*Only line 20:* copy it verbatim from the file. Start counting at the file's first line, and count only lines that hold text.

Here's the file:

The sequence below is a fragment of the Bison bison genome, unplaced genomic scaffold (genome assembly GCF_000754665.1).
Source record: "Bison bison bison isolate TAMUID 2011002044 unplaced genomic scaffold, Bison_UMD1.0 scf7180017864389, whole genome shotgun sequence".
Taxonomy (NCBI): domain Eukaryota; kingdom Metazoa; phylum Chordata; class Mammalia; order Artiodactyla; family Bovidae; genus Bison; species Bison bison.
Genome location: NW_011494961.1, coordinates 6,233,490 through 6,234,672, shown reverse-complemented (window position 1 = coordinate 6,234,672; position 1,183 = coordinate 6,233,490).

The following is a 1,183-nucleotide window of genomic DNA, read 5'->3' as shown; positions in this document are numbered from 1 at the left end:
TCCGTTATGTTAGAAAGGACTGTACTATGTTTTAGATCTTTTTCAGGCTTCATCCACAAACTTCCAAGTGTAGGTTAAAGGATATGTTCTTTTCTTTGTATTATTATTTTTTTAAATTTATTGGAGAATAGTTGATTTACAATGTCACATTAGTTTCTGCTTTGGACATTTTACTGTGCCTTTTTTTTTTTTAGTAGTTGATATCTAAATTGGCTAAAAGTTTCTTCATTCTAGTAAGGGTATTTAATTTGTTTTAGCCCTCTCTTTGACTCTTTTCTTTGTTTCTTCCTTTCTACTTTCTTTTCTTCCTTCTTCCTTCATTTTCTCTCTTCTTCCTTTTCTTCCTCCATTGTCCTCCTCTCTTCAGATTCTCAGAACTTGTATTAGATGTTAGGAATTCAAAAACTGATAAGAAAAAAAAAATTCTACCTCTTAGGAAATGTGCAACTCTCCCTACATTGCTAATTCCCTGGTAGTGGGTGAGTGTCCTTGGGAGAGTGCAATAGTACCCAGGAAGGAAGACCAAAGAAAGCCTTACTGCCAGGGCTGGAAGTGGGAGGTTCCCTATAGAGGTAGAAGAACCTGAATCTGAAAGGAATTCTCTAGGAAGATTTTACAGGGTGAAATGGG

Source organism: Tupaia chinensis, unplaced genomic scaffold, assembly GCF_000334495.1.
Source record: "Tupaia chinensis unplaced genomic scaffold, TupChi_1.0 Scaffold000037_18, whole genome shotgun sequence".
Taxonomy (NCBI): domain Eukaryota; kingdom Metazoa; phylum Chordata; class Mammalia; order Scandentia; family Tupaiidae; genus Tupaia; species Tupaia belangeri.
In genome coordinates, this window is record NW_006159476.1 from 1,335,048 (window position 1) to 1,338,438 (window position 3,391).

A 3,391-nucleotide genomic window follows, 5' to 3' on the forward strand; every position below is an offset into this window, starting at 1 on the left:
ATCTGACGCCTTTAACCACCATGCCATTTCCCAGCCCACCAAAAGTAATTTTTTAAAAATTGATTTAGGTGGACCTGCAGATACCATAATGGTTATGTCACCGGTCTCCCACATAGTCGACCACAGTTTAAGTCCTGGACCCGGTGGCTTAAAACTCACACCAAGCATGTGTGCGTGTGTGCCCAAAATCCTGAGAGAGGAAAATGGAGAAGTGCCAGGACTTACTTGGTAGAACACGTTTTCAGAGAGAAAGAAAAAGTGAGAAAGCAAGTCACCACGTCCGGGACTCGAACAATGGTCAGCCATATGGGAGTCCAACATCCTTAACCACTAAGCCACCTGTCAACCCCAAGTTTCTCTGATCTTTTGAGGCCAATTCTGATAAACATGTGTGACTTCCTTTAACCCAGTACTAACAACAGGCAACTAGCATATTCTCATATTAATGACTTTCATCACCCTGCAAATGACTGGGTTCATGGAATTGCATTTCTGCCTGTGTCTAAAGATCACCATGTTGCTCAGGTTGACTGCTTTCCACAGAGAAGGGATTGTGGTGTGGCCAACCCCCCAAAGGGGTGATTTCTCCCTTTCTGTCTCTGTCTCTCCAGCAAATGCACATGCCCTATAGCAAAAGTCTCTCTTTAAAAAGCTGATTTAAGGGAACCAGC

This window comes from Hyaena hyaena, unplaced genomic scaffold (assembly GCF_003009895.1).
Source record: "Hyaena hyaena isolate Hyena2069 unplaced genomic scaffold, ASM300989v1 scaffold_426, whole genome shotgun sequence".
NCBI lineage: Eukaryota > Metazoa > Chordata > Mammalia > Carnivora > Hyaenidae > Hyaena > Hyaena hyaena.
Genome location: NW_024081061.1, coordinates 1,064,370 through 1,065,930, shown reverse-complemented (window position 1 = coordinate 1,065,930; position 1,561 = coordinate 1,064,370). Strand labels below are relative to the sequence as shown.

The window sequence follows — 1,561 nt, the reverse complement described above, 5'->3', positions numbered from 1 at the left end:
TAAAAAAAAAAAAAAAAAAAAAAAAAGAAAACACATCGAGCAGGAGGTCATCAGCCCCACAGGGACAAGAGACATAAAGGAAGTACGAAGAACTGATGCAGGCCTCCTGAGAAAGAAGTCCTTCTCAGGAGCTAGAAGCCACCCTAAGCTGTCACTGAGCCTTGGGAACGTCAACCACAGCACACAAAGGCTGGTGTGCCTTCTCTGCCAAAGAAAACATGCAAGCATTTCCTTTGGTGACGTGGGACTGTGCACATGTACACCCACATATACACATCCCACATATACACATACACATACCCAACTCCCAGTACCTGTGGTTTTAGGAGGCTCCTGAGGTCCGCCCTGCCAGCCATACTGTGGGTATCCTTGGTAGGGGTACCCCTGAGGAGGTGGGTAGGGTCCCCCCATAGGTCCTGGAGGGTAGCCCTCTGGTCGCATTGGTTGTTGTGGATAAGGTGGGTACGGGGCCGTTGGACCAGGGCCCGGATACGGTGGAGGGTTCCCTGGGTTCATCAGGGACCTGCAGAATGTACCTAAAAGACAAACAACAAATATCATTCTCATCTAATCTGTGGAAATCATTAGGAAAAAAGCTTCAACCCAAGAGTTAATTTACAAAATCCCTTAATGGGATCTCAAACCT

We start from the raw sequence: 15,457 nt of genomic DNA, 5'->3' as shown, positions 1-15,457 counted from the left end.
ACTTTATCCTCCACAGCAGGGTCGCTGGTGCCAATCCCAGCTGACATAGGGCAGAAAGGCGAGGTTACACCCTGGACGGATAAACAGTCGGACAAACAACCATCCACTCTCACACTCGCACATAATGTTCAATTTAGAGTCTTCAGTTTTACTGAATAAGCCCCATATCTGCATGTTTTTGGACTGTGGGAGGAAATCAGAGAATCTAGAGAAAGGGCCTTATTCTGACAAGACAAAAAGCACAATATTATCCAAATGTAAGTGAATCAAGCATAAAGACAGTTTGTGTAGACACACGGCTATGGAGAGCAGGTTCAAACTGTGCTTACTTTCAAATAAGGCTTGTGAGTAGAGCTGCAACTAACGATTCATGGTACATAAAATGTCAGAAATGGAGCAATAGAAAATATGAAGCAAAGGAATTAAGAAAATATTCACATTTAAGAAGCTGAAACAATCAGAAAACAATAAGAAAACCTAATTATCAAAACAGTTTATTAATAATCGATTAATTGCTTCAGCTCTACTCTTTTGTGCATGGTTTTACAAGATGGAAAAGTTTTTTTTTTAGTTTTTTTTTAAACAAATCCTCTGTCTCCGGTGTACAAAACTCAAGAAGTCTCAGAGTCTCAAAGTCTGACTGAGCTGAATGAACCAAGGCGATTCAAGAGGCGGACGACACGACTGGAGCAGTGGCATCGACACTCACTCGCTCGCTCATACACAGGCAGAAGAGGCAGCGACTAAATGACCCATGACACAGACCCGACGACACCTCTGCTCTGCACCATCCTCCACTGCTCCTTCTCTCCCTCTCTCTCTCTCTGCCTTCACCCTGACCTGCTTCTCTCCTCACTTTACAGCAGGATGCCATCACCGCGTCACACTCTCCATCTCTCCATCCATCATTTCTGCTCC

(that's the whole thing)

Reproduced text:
ACTTTATCCTCCACAGCAGGGTCGCTGGTGCCAATCCCAGCTGACATAGGGCAGAAAGGCGAGGTTACACCCTGGACGGATAAACAGTCGGACAAACAACCATCCACTCTCACACTCGCACATAATGTTCAATTTAGAGTCTTCAGTTTTACTGAATAAGCCCCATATCTGCATGTTTTTGGACTGTGGGAGGAAATCAGAGAATCTAGAGAAAGGGCCTTATTCTGACAAGACAAAAAGCACAATATTATCCAAATGTAAGTGAATCAAGCATAAAGACAGTTTGTGTAGACACACGGCTATGGAGAGCAGGTTCAAACTGTGCTTACTTTCAAATAAGGCTTGTGAGTAGAGCTGCAACTAACGATTCATGGTACATAAAATGTCAGAAATGGAGCAATAGAAAATATGAAGCAAAGGAATTAAGAAAATATTCACATTTAAGAAGCTGAAACAATCAGAAAACAATAAGAAAACCTAATTATCAAAACAGTTTATTAATAATCGATTAATTGCTTCAGCTCTACTCTTTTGTGCATGGTTTTACAAGATGGAAAAGTTTTTTTTTTAGTTTTTTTTTAAACAAATCCTCTGTCTCCGGTGTACAAAACTCAAGAAGTCTCAGAGTCTCAAAGTCTGACTGAGCTGAATGAACCAAGGCGATTCAAGAGGCGGACGACACGACTGGAGCAGTGGCATCGACACTCACTCGCTCGCTCATACACAGGCAGAAGAGGCAGCGACTAAATGACCCATGACACAGACCCGACGACACCTCTGCTCTGCACCATCCTCCACTGCTCCTTCTCTCCCTCTCTCTCTCTCTGCCTTCACCCTGACCTGCTTCTCTCCTCACTTTACAGCAGGATGCCATCACCGCGTCACACTCTCCATCTCTCCATCCATCATTTCTGCTCC